Arsenal led with two games to go, before a surprise loss to Leeds suddenly handed control to United, who needed a win in their final match of the season to lift the trophy.
Having gone behind early against Tottenham, David Beckham equalised moments before half-time, but that would still not be enough.
Sir Alex Ferguson sent on Andy Cole at half-time, and the England striker grabbed what proved the decisive strike shortly after.
2002: Sylvain Wiltord vs. Manchester United
Arsenal's 2001-02 Premier League crown was secured in style, on the home turf of their championship rivals and title holders, Manchester United.
Having moved ahead in an open race, the Gunners only needed a draw at Old Trafford with one game remaining.
A United win would take matters to the final game of the season, leaving them just a point behind with Liverpool also in the reckoning.
As it was, Sylvain Wiltord's 57th-minute strike sparked joyous scenes among Arsenal fans and players, providing a memorable 1-0 win.
Another win in their final game saw them top the table by seven points and lift a second title in five seasons.
2009: Federico Macheda vs. Aston Villa
Federico Macheda's impact on the 2009 title race remains his biggest contribution in football.
It did not decide the title then, but looking back, it's the moment United found form and their opponents wilted.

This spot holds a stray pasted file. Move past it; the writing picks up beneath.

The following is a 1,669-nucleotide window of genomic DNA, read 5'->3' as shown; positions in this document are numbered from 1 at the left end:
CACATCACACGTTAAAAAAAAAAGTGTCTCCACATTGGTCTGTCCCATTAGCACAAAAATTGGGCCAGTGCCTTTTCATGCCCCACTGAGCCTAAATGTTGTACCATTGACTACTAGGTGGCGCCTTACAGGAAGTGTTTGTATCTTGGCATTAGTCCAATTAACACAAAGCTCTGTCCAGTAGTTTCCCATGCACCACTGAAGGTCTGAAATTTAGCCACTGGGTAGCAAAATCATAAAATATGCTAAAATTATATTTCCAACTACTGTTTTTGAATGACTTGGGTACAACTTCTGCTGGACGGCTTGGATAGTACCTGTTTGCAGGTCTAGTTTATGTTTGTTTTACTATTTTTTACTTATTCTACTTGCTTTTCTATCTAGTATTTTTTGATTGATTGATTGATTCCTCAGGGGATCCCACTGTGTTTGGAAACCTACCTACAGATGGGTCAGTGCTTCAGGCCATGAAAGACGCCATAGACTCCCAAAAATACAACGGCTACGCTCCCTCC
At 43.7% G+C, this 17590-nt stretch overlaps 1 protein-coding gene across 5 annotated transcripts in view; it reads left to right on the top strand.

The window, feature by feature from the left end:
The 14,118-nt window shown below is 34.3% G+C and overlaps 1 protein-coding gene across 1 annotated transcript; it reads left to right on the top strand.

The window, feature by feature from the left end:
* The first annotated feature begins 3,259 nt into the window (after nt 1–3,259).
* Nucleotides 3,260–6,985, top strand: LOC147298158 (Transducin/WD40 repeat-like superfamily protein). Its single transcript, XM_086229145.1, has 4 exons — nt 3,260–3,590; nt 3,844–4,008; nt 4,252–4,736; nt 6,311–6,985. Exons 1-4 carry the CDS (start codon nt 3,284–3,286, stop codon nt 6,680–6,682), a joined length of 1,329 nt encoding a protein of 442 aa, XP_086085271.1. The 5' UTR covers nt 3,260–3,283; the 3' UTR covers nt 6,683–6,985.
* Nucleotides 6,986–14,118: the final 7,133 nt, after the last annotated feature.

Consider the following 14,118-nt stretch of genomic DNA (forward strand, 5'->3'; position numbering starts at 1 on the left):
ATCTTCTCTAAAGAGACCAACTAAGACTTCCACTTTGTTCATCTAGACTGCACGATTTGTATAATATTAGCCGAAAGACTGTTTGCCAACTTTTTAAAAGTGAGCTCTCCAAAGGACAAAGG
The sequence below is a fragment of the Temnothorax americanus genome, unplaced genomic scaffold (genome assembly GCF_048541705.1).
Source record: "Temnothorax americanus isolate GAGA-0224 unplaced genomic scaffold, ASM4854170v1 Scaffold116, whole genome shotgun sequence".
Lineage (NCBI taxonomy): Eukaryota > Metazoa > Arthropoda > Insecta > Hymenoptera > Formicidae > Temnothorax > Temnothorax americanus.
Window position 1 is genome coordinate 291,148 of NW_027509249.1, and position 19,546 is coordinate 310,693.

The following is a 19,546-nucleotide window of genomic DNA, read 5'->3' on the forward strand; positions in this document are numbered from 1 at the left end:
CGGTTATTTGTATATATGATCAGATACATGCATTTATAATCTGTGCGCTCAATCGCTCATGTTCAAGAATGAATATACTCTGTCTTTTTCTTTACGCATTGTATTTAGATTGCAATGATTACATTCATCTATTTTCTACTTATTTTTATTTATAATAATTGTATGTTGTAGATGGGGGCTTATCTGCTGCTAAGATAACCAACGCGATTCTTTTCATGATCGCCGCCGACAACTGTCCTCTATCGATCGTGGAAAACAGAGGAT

Sir Alex Ferguson's side trailed Aston Villa 2-1 with 10 minutes to go, already below Liverpool in the table. They had lost their previous two games and seemed on course to slip further behind their rivals.
However, not for the first time under Ferguson, United rallied late on.
Cristiano Ronaldo grabbed an equaliser on 81 minutes before a 17-year-old Macheda sent Old Trafford into raptures, coming off the bench score an injury time winner that put United top of the league.
His goal seemed to rejuvenate his side, who found an imperious streak of form, winning the next seven straight games.
United then officially secured the title after a 0-0 draw with Arsenal.
1993: Steve Bruce vs. Sheffield Wednesday
One of the most iconic title-deciding goals came in the Premier League's very first season, supplied by Steve Bruce.
Again, it wasn't the official decisive goal, but many look back on this as the strike that won the trophy.
Manchester United were without a title in 26 years and sat a point behind Aston Villa with six games to go.
Trailing Sheffield Wednesday 1-0 with a few minutes remaining, United were set to fall further behind Villa, who were drawing 0-0 with Coventry.
That was before Bruce levelled matters on 86 minutes and then struck a dramatic winner in the sixth minute of added time.
The unlikely comeback put United ahead of Villa, who proceeded to capitulate, losing three of their final five games.
Bruce's goal prompted wild, on-field celebrations from Sir Alex Ferguson and Brian Kidd—while also spawning the well-known saying: Fergie Time.
2012:. Sergio Aguero vs. QPR
We finish with the daddy of them all, Sergio Aguero's last-gasp strike against QPR.
No title-deciding goal comes close to matching the drama, passion and emotion on show at the Etihad Stadium following his goal in 2012.
Needing a win against a relegation-threatened opponent, City somehow found themselves 2-1 down at home, despite firing in a torrent of shots.
As added time began, City pulled one back through Edin Dzeko, before Aguero's stunning last-second goal.
It was his side's 44th shot and, in the most dramatic fashion, it secured a first league title since 1968.
Nobody expected City to struggle against QPR, just as everyone expects a smooth ride this weekend against West Ham.
Might we be in for a similar slice of drama?